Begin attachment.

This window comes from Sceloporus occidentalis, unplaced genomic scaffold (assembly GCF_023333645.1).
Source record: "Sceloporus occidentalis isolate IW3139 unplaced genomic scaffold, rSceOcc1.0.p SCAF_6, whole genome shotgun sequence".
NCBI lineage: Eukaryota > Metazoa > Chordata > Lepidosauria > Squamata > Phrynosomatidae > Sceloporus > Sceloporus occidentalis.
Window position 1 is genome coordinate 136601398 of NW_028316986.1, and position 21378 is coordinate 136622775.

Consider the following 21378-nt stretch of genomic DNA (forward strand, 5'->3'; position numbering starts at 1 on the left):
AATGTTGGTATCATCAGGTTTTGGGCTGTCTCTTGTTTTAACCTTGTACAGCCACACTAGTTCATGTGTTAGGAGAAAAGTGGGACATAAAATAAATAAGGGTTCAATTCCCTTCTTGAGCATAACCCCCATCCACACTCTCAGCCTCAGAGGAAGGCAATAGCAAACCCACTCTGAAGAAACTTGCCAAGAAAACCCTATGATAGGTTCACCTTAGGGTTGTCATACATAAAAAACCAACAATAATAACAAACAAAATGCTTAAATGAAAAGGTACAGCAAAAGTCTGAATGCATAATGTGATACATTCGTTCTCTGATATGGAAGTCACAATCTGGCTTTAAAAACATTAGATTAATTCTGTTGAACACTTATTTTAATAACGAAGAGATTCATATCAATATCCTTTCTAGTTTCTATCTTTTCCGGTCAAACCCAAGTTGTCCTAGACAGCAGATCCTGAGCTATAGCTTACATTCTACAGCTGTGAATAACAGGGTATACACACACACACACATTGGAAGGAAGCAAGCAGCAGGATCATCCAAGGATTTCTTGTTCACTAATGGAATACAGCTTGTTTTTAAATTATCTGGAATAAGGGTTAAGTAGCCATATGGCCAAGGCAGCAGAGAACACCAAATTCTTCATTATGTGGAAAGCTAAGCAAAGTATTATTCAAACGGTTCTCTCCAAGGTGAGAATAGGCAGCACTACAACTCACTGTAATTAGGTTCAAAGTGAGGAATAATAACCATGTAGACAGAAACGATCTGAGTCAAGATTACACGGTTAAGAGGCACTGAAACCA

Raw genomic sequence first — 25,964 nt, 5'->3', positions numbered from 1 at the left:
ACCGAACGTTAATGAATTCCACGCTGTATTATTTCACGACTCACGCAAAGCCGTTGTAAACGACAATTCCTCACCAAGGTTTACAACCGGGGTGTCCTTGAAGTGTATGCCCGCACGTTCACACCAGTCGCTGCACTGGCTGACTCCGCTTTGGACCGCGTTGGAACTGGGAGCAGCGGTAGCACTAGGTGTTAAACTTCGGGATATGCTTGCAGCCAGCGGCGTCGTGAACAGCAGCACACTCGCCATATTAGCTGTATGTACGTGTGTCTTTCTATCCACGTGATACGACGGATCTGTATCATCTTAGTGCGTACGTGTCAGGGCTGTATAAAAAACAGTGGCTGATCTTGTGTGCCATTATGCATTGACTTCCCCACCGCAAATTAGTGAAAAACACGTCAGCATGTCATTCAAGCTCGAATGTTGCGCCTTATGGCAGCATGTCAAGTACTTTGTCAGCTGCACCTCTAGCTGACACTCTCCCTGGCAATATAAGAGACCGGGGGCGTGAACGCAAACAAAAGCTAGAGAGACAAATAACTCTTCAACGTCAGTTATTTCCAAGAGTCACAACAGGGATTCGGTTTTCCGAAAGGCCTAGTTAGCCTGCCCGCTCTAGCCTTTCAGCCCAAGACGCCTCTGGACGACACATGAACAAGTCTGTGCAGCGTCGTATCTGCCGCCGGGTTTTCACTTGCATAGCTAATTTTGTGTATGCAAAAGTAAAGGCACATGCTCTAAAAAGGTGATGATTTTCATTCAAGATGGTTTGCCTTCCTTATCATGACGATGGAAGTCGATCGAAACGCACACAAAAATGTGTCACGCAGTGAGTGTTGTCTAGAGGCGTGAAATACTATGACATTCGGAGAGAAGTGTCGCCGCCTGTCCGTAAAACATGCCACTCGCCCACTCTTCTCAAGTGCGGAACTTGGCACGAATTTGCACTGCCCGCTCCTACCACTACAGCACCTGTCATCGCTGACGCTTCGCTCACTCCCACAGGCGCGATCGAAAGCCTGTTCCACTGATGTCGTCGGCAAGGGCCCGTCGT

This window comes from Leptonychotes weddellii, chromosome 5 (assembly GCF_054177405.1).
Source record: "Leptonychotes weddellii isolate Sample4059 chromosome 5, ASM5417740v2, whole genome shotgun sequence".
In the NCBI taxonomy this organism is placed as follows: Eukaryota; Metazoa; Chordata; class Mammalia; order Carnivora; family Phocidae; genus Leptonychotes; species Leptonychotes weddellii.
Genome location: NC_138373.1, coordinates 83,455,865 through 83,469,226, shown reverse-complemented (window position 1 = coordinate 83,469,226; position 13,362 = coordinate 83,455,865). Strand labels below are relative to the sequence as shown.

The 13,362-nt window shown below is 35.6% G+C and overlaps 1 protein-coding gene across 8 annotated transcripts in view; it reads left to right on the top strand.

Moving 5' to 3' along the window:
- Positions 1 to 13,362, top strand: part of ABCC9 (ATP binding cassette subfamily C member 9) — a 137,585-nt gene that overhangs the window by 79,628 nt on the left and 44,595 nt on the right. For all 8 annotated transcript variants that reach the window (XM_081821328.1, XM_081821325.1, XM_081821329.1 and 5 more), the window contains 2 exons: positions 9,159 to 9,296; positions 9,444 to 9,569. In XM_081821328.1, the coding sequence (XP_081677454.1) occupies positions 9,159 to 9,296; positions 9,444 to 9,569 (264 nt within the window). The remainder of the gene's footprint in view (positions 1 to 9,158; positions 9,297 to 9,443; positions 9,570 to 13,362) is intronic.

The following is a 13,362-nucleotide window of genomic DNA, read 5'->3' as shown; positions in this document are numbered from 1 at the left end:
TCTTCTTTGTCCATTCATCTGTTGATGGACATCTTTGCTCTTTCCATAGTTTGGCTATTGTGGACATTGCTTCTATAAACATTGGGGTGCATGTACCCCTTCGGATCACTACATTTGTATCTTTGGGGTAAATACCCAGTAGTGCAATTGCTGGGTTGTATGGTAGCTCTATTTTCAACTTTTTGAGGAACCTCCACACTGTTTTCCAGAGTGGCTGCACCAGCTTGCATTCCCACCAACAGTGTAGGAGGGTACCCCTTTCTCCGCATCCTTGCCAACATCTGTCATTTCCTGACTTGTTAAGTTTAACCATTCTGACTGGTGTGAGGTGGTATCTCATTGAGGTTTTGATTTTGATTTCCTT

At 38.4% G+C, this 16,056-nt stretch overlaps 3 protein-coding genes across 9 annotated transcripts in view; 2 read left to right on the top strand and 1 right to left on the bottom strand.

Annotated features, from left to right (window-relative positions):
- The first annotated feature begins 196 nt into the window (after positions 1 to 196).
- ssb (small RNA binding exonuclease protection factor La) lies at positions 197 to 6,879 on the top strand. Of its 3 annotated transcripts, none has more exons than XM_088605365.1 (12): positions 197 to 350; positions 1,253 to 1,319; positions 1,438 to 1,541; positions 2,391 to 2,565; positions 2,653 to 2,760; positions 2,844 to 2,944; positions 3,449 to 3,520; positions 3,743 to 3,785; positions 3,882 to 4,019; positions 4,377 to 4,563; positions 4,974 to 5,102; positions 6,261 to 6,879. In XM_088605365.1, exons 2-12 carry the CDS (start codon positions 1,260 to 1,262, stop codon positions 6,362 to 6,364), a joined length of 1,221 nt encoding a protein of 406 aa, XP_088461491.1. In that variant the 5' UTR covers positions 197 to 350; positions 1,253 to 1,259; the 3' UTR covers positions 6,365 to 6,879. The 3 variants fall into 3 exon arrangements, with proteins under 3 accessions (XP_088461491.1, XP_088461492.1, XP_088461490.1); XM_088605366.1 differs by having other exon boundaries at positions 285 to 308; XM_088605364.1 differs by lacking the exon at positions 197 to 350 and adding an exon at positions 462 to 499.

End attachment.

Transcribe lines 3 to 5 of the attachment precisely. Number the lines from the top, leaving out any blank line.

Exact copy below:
NCBI lineage: Eukaryota > Metazoa > Chordata > Lepidosauria > Squamata > Phrynosomatidae > Sceloporus > Sceloporus occidentalis.
Window position 1 is genome coordinate 136601398 of NW_028316986.1, and position 21378 is coordinate 136622775.

Consider the following 21378-nt stretch of genomic DNA (forward strand, 5'->3'; position numbering starts at 1 on the left):